One a priori information for tomography is a magnetic field model, possibly constrained by stereoscopic triangulation, as we described in the previous section on magnetic stereoscopy. The subset of loops (or loop segments) than could be triangulated in an active region, serves then as a skeleton, while the magnetic field model can fill in an arbitrary set of auxiliary field lines to fill the entire coronal volume. In the case where no fitting theoretical magnetic field line can be found (or be trusted), auxiliary field lines can also be generated by 3D interpolation (Aschwanden et al., 2009c), although this method works only well for a sufficient number of reliably triangulated skeleton field lines, and may contain unphysical solutions that do not fulfill the Maxwell equation of divergence-freeness () in underpopulated regions. Once a full 3D magnetic field is established for some coronal volume, each field line can be populated with a hydrodynamic loop model of the electron temperature and electron density . The emission measure can then be integrated along each line-of-sight , convolved with a filter response function (Eqs. (4) and (5)), and EUV and soft X-ray images can be rendered for arbitrary instrument filters (Figure 14). Such simulations of coronal images with rendering for particular instrument filters were already simulated in the pre-STEREO era (Gary, 1997; Alexander et al., 1998) and forward-fitted to observed coronal images (Schrijver et al., 2004; Mok et al., 2005; Lundquist et al., 2008a,b), as well as to image pairs from STEREO in three wavelength filters (Aschwanden et al., 2009c).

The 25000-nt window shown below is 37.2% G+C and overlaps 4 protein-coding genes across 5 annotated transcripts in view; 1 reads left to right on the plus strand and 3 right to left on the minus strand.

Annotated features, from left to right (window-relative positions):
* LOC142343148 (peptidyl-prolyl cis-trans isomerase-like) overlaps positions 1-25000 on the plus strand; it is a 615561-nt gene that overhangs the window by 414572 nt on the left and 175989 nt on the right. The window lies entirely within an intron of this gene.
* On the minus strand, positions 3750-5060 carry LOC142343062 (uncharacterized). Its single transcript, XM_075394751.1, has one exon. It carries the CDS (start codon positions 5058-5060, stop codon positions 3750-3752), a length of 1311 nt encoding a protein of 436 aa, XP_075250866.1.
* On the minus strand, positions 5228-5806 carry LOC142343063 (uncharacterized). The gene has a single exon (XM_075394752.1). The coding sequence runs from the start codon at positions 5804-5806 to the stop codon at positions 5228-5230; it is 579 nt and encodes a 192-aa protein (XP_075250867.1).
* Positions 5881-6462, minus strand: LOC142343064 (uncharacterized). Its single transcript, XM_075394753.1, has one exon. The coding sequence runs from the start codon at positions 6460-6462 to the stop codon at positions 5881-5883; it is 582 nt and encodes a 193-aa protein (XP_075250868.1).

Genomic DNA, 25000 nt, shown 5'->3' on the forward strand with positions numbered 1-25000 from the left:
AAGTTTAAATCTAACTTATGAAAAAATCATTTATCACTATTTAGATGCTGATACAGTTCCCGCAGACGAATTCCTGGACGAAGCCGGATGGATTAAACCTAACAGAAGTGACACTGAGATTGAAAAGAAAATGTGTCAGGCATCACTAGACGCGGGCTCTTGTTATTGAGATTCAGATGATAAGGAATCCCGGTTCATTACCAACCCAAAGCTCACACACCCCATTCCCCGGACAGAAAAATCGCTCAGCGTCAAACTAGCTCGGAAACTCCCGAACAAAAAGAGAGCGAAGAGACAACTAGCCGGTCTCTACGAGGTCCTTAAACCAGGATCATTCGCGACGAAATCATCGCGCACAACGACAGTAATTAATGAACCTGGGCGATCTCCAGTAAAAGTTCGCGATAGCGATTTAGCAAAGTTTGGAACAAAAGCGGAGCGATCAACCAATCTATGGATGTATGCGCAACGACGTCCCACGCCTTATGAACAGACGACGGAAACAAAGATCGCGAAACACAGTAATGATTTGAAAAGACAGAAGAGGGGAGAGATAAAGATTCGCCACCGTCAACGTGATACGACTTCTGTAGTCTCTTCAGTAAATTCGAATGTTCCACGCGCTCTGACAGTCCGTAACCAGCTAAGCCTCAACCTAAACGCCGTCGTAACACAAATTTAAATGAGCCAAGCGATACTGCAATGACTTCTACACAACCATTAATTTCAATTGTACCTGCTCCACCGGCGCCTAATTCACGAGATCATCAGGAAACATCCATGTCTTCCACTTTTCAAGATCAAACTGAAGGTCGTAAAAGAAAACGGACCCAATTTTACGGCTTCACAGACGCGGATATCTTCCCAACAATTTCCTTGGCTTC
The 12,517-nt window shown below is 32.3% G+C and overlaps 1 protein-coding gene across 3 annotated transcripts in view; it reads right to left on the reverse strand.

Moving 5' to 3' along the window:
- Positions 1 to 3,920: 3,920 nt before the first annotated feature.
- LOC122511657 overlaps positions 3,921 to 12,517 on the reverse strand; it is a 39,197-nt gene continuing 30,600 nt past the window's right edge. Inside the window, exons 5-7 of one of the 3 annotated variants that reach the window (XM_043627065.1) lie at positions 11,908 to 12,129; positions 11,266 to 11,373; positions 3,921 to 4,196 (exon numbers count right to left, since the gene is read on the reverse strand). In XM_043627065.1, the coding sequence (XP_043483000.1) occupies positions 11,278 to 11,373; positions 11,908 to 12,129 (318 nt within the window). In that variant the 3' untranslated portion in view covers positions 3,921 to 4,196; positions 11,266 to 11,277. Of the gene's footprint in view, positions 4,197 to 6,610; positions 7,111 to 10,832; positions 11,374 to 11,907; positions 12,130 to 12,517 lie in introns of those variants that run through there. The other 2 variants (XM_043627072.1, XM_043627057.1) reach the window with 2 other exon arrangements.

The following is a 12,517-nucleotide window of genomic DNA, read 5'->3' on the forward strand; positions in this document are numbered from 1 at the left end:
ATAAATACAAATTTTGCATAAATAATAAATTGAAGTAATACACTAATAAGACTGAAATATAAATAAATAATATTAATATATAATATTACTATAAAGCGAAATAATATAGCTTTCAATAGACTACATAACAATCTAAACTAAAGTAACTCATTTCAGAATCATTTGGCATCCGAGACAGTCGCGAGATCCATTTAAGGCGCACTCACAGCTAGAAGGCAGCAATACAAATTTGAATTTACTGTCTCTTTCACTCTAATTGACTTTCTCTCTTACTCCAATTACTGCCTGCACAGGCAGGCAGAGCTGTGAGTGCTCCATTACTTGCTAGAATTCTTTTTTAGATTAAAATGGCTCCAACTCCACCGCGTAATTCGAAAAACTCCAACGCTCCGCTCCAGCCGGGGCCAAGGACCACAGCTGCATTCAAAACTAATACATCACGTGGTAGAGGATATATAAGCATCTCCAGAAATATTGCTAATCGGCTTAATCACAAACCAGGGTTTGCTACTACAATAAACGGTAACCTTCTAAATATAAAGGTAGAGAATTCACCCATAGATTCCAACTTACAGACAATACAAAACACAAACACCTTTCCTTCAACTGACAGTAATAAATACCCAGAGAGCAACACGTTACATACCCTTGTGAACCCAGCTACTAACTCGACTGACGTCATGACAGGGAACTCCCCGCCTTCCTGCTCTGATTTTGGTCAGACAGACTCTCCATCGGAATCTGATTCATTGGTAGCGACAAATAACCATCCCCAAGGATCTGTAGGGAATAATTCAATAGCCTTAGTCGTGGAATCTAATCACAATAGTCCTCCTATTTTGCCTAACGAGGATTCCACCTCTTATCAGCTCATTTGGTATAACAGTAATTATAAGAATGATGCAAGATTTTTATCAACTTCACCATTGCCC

Alternative methods of 3D reconstruction methods of coronal structures that use auxiliary information involve the line-of-sight velocity measurements of plasma flows in flare loops (Nitta et al., 1999) or in coronal loops (Alissandrakis et al., 2008), time-evolving tomographic 3D reconstruction of polar plumes (Barbey et al., 2008), and multiscale optical-flow methods applied to erupting filaments (Gissot et al., 2008).
Living Rev. Solar Phys. 8, (2011), 5
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